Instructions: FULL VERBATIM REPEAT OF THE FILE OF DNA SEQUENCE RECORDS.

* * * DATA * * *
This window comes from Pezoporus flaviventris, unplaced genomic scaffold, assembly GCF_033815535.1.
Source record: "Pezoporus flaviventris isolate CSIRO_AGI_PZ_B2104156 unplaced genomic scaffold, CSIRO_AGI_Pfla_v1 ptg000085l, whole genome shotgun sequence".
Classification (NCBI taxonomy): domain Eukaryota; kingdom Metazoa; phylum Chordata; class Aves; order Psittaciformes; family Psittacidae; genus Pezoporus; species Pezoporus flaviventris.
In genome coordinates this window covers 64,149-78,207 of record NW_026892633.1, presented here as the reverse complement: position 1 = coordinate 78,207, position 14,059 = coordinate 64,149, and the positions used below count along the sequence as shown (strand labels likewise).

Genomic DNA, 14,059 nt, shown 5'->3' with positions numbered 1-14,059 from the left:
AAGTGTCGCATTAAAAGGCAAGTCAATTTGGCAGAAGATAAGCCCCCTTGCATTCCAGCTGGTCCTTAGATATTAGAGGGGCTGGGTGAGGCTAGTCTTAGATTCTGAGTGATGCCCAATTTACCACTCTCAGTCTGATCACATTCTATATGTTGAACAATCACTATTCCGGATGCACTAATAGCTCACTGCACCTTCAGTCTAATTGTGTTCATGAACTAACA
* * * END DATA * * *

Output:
This window comes from Pezoporus flaviventris, unplaced genomic scaffold, assembly GCF_033815535.1.
Source record: "Pezoporus flaviventris isolate CSIRO_AGI_PZ_B2104156 unplaced genomic scaffold, CSIRO_AGI_Pfla_v1 ptg000085l, whole genome shotgun sequence".
Classification (NCBI taxonomy): domain Eukaryota; kingdom Metazoa; phylum Chordata; class Aves; order Psittaciformes; family Psittacidae; genus Pezoporus; species Pezoporus flaviventris.
In genome coordinates this window covers 64,149-78,207 of record NW_026892633.1, presented here as the reverse complement: position 1 = coordinate 78,207, position 14,059 = coordinate 64,149, and the positions used below count along the sequence as shown (strand labels likewise).

Genomic DNA, 14,059 nt, shown 5'->3' with positions numbered 1-14,059 from the left:
AAGTGTCGCATTAAAAGGCAAGTCAATTTGGCAGAAGATAAGCCCCCTTGCATTCCAGCTGGTCCTTAGATATTAGAGGGGCTGGGTGAGGCTAGTCTTAGATTCTGAGTGATGCCCAATTTACCACTCTCAGTCTGATCACATTCTATATGTTGAACAATCACTATTCCGGATGCACTAATAGCTCACTGCACCTTCAGTCTAATTGTGTTCATGAACTAACA